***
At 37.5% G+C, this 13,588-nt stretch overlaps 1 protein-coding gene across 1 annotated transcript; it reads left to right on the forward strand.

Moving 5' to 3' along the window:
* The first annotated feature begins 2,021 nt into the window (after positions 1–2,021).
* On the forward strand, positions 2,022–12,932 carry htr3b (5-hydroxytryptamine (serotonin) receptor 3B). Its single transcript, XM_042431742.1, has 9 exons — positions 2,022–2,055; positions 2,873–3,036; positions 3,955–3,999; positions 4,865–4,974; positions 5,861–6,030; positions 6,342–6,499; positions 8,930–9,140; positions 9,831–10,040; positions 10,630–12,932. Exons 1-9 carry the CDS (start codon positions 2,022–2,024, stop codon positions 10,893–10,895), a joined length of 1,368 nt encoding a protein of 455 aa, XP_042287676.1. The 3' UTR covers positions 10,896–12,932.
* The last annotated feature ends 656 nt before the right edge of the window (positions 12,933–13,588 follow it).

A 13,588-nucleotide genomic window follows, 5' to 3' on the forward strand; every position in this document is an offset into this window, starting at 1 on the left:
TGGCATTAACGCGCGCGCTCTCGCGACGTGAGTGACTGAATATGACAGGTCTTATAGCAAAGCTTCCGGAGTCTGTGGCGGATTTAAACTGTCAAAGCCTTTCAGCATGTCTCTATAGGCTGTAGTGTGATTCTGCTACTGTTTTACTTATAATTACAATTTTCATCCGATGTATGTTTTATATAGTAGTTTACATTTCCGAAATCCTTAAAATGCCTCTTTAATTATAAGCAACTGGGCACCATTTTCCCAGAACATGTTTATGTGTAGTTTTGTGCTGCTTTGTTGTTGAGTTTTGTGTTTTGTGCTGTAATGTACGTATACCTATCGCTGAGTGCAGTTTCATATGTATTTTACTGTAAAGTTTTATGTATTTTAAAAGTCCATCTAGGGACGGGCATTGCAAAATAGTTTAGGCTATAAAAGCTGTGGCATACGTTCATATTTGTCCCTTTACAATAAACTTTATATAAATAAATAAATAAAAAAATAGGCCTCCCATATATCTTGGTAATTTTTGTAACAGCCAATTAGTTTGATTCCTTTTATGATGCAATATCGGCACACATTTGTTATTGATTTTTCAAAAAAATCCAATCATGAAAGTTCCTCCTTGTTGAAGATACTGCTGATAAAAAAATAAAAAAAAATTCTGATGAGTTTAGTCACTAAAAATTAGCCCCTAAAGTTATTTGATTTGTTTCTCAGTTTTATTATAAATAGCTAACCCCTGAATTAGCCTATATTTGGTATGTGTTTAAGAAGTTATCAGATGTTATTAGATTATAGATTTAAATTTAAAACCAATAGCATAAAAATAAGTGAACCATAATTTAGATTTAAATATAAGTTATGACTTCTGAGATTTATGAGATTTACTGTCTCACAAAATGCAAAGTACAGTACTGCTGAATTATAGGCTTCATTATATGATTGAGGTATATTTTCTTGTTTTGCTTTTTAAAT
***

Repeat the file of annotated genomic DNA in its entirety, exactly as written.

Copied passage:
At 37.5% G+C, this 13,588-nt stretch overlaps 1 protein-coding gene across 1 annotated transcript; it reads left to right on the forward strand.

Moving 5' to 3' along the window:
* The first annotated feature begins 2,021 nt into the window (after positions 1–2,021).
* On the forward strand, positions 2,022–12,932 carry htr3b (5-hydroxytryptamine (serotonin) receptor 3B). Its single transcript, XM_042431742.1, has 9 exons — positions 2,022–2,055; positions 2,873–3,036; positions 3,955–3,999; positions 4,865–4,974; positions 5,861–6,030; positions 6,342–6,499; positions 8,930–9,140; positions 9,831–10,040; positions 10,630–12,932. Exons 1-9 carry the CDS (start codon positions 2,022–2,024, stop codon positions 10,893–10,895), a joined length of 1,368 nt encoding a protein of 455 aa, XP_042287676.1. The 3' UTR covers positions 10,896–12,932.
* The last annotated feature ends 656 nt before the right edge of the window (positions 12,933–13,588 follow it).

A 13,588-nucleotide genomic window follows, 5' to 3' on the forward strand; every position in this document is an offset into this window, starting at 1 on the left:
TGGCATTAACGCGCGCGCTCTCGCGACGTGAGTGACTGAATATGACAGGTCTTATAGCAAAGCTTCCGGAGTCTGTGGCGGATTTAAACTGTCAAAGCCTTTCAGCATGTCTCTATAGGCTGTAGTGTGATTCTGCTACTGTTTTACTTATAATTACAATTTTCATCCGATGTATGTTTTATATAGTAGTTTACATTTCCGAAATCCTTAAAATGCCTCTTTAATTATAAGCAACTGGGCACCATTTTCCCAGAACATGTTTATGTGTAGTTTTGTGCTGCTTTGTTGTTGAGTTTTGTGTTTTGTGCTGTAATGTACGTATACCTATCGCTGAGTGCAGTTTCATATGTATTTTACTGTAAAGTTTTATGTATTTTAAAAGTCCATCTAGGGACGGGCATTGCAAAATAGTTTAGGCTATAAAAGCTGTGGCATACGTTCATATTTGTCCCTTTACAATAAACTTTATATAAATAAATAAATAAAAAAATAGGCCTCCCATATATCTTGGTAATTTTTGTAACAGCCAATTAGTTTGATTCCTTTTATGATGCAATATCGGCACACATTTGTTATTGATTTTTCAAAAAAATCCAATCATGAAAGTTCCTCCTTGTTGAAGATACTGCTGATAAAAAAATAAAAAAAAATTCTGATGAGTTTAGTCACTAAAAATTAGCCCCTAAAGTTATTTGATTTGTTTCTCAGTTTTATTATAAATAGCTAACCCCTGAATTAGCCTATATTTGGTATGTGTTTAAGAAGTTATCAGATGTTATTAGATTATAGATTTAAATTTAAAACCAATAGCATAAAAATAAGTGAACCATAATTTAGATTTAAATATAAGTTATGACTTCTGAGATTTATGAGATTTACTGTCTCACAAAATGCAAAGTACAGTACTGCTGAATTATAGGCTTCATTATATGATTGAGGTATATTTTCTTGTTTTGCTTTTTAAAT